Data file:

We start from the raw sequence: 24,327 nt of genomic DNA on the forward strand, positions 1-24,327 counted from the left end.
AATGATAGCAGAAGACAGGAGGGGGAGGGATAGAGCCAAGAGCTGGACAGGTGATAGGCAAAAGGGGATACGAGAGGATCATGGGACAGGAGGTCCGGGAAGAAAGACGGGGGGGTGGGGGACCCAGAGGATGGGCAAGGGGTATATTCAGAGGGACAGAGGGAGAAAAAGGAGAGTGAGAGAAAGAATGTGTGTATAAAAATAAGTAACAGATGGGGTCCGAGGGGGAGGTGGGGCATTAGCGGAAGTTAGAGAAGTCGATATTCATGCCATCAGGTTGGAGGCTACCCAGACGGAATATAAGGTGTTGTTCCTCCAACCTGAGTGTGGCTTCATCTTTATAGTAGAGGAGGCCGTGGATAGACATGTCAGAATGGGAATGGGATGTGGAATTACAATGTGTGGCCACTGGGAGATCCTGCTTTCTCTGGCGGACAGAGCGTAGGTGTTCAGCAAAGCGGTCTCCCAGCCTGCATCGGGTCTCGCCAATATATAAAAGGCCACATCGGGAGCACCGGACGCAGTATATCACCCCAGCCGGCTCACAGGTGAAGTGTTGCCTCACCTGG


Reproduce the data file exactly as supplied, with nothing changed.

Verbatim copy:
We start from the raw sequence: 24,327 nt of genomic DNA on the forward strand, positions 1-24,327 counted from the left end.
AATGATAGCAGAAGACAGGAGGGGGAGGGATAGAGCCAAGAGCTGGACAGGTGATAGGCAAAAGGGGATACGAGAGGATCATGGGACAGGAGGTCCGGGAAGAAAGACGGGGGGGTGGGGGACCCAGAGGATGGGCAAGGGGTATATTCAGAGGGACAGAGGGAGAAAAAGGAGAGTGAGAGAAAGAATGTGTGTATAAAAATAAGTAACAGATGGGGTCCGAGGGGGAGGTGGGGCATTAGCGGAAGTTAGAGAAGTCGATATTCATGCCATCAGGTTGGAGGCTACCCAGACGGAATATAAGGTGTTGTTCCTCCAACCTGAGTGTGGCTTCATCTTTATAGTAGAGGAGGCCGTGGATAGACATGTCAGAATGGGAATGGGATGTGGAATTACAATGTGTGGCCACTGGGAGATCCTGCTTTCTCTGGCGGACAGAGCGTAGGTGTTCAGCAAAGCGGTCTCCCAGCCTGCATCGGGTCTCGCCAATATATAAAAGGCCACATCGGGAGCACCGGACGCAGTATATCACCCCAGCCGGCTCACAGGTGAAGTGTTGCCTCACCTGG